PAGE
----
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were passed at the splendid country-seats of ministers and peers. Literary envy and political faction, which in that age respected nothing else, respected his repose. He professed to be one of the party of which his patron Montagu, now Lord Halifax, was the head. But he had civil words and small good offices for men of every shade of opinion. And men of every shade of opinion spoke well of him in return.

His means were for a long time scanty. The place which he had in possession barely enabled him to live with comfort. And, when the Tories came into power, some thought that he would lose even this moderate provision. But Harley, who was by no means disposed to adopt the exterminating policy of the October club, and who, with all his faults of'understanding and temper, had a sincere kindness for men of genius, re-assured the anxious poet by quoting very gracefully and happily the lines of Virgil,

“Non obtusa adeo gestamus pectora Poni,

Nec tam aversus equos Tyria Sol jungit ab urbe.” The indulgence with which Congreve was treated by the Tories was not purchased by any concession on his part which could justly offend the Whigs. It was his rare good fortune to share the triumph of his friends without having shared their proscription. When the House of Hanover came to the throne, he partook largely of the prosperity of those with whom he was connected. The reversion to which he had been nominated twenty years before fell in. He was made secretary to the island of Jamaica ; and his whole income amounted to twelve hundred a year, a fortune which, for a single man, was in that age not only easy but splendid. He continued, however, to practise the frugality which he had learned when he could scarce spare, as Swift tells us, a shilling to pay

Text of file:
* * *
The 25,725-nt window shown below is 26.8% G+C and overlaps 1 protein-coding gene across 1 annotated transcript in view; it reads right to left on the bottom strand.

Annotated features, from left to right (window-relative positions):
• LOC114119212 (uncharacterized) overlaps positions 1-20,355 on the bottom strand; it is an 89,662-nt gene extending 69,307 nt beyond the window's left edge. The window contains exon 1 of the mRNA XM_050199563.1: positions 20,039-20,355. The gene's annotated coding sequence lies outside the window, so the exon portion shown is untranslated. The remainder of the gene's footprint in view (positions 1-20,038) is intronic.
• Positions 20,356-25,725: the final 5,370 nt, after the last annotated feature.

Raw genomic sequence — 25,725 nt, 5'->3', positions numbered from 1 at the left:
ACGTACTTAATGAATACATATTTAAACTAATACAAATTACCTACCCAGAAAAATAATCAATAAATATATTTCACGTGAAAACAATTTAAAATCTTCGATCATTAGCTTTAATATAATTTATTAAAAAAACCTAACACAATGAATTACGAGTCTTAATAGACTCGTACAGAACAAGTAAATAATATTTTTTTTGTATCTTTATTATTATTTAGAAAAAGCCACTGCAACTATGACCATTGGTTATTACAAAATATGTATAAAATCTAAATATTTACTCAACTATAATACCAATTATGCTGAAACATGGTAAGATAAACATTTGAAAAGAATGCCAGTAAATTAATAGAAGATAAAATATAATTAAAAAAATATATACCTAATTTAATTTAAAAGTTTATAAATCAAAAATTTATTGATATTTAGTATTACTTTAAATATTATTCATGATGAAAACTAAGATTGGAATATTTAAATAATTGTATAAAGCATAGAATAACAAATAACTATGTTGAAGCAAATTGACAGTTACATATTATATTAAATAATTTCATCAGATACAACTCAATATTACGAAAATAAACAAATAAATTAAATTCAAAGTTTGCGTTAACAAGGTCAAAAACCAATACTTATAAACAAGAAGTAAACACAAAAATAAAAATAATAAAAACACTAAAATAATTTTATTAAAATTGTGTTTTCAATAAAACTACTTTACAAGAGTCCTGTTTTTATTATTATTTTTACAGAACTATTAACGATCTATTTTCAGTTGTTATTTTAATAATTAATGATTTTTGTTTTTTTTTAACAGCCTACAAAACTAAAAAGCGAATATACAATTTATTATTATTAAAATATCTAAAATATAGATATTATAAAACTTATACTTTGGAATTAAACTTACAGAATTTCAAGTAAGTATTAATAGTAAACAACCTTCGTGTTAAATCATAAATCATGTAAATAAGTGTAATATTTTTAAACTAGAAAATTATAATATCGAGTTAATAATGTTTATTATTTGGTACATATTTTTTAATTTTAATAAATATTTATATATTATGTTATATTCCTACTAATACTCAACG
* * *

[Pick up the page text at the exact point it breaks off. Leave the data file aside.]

the chairmen who carried him to Lord Halifax's. Though he had nobody to save for, he laid up at least as much as he spent.

The infirmities of age came early upon him. His habits had been intemperate; he suffered much from gout; and, when confined to his chamber, he had no longer the solace of literature. Blindness, the most cruel misfortune that can befall the lonely student, made his books useless to him. He was thrown on society for all his amusement; and in society his good breeding and vivacity made him always welcome.

By the rising men of letters he was considered not as a rival, but as a classic. He had left their arena; he never measured his strength with them; and he was always loud in